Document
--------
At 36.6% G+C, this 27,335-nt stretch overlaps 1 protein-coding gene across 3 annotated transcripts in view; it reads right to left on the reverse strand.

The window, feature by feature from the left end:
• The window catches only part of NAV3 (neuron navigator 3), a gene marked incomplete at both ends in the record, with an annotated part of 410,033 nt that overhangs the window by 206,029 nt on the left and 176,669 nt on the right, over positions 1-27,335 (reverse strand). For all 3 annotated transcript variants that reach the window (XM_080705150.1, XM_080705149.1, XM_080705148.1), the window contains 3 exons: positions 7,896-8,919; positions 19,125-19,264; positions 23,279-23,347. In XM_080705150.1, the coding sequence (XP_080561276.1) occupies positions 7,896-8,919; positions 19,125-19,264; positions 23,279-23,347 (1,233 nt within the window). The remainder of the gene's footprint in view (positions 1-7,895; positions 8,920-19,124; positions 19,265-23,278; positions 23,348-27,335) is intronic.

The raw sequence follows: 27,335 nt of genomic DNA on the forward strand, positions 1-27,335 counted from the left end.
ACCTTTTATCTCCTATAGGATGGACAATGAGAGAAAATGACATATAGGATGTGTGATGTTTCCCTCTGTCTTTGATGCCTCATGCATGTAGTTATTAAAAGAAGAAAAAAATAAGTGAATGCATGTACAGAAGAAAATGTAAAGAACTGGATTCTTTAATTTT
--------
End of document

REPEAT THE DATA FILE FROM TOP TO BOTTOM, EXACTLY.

At 36.6% G+C, this 27,335-nt stretch overlaps 1 protein-coding gene across 3 annotated transcripts in view; it reads right to left on the reverse strand.

The window, feature by feature from the left end:
• The window catches only part of NAV3 (neuron navigator 3), a gene marked incomplete at both ends in the record, with an annotated part of 410,033 nt that overhangs the window by 206,029 nt on the left and 176,669 nt on the right, over positions 1-27,335 (reverse strand). For all 3 annotated transcript variants that reach the window (XM_080705150.1, XM_080705149.1, XM_080705148.1), the window contains 3 exons: positions 7,896-8,919; positions 19,125-19,264; positions 23,279-23,347. In XM_080705150.1, the coding sequence (XP_080561276.1) occupies positions 7,896-8,919; positions 19,125-19,264; positions 23,279-23,347 (1,233 nt within the window). The remainder of the gene's footprint in view (positions 1-7,895; positions 8,920-19,124; positions 19,265-23,278; positions 23,348-27,335) is intronic.

The raw sequence follows: 27,335 nt of genomic DNA on the forward strand, positions 1-27,335 counted from the left end.
ACCTTTTATCTCCTATAGGATGGACAATGAGAGAAAATGACATATAGGATGTGTGATGTTTCCCTCTGTCTTTGATGCCTCATGCATGTAGTTATTAAAAGAAGAAAAAAATAAGTGAATGCATGTACAGAAGAAAATGTAAAGAACTGGATTCTTTAATTTT